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Study of new treatments for alcoholism receives $2.3 million NIH grant

October 8, 2014

Indiana University Bloomington clinical psychologist Peter Finn has received a $2.3 million grant from the National Institutes of Health to study the use of cognitive training techniques to reduce risky or impulsive decision-making in those with early-onset alcoholism and a history of impulsive, antisocial behavior.

The study will focus on the role of working memory in decision-making related to alcohol consumption and on determining whether cognitive training, which consists of methods for focusing one’s attention, can improve working memory and thereby enhance decision-making abilities.

“Working memory reflects a kind of memory-attention interaction, which enables us to control our attention, to focus on a particular topic, shift our attention away and shift it back at will,” says Finn, professor in the Department of Psychological and Brain Sciences in the College of Arts and Sciences. “Our work shows that there’s a common vulnerability to substance use disorders, ADHD, and antisocial personality disorder. All are associated with similar problems with impulsive and risky decision-making and a low working memory capacity.”

In recent years, cognitive training techniques have become widely used as interventions for a variety of psychiatric conditions such as ADHD, obsessive-compulsive disorder, antisocial personality, memory loss, and major depression. Yet little well-controlled research has been done to support its effectiveness, Finn says.

The new study is not a clinical trial, but Finn says it has enormous potential to affect future treatment.

“It will also have direct implications for the development and refinement of training programs to focus attention, modify impulsive, risky decision-making in those with alcohol dependence and externalizing psychopathology in general, and for understanding the factors that may predict the positive impact of these programs on impulsivity in those with alcohol dependence and antisocial behavior in general,” he says.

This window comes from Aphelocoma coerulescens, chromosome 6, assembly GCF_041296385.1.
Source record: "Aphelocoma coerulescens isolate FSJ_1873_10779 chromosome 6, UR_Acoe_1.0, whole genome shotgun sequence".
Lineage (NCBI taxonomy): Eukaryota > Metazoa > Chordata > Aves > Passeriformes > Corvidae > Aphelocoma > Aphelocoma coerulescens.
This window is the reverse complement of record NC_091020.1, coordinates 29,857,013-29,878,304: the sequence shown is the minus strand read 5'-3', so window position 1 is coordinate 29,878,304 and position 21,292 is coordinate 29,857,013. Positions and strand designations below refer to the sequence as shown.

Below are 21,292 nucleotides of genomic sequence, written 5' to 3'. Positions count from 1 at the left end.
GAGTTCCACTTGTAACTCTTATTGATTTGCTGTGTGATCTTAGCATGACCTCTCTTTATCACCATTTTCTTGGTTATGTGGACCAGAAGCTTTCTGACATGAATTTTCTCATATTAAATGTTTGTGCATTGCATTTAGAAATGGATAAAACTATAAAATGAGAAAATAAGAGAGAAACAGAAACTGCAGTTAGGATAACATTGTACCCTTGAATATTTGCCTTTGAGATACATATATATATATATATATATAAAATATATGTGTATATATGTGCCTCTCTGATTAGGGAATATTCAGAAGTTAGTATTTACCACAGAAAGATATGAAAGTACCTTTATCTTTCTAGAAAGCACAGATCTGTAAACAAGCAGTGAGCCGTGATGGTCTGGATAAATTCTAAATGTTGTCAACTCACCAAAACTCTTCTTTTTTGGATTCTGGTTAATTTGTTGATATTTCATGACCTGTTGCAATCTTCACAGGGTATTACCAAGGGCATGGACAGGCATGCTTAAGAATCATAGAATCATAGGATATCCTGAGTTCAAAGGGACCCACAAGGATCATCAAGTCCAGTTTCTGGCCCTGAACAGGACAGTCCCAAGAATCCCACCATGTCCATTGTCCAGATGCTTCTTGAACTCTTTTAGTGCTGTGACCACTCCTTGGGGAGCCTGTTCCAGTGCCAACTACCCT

Looking at three different groups, Finn and members of his lab will set out to better understand and assess the usefulness of these cognitive training techniques. Two of the groups include young adults whose alcohol abuse began before age 20. In one of these two groups are people who also have a history of impulsive, antisocial behavior, who as children frequently got into trouble and have broken the law as adults. A third group consists of individuals with no history of substance abuse or antisocial behavior.

The first part of the study examines the effect of an attentional refocusing technique on working memory capacity and risky decision-making. The second will investigate the effect of a working memory training program on working memory capacity and decision-making.

The study also has important implications for the problem of relapse in alcoholism, which often occurs in times of stress, and can reduce working memory capacity even further. Average people generally make riskier and more impulsive decisions when their working memory is compromised as a result of stress, information overload, high or low emotional states, or other factors, Finn says.

“But for people with low working memory capacity, who are already making bad decisions, when you put them under a cognitive load (of stress, etc.), their decisions can have catastrophic negative consequences,” he says.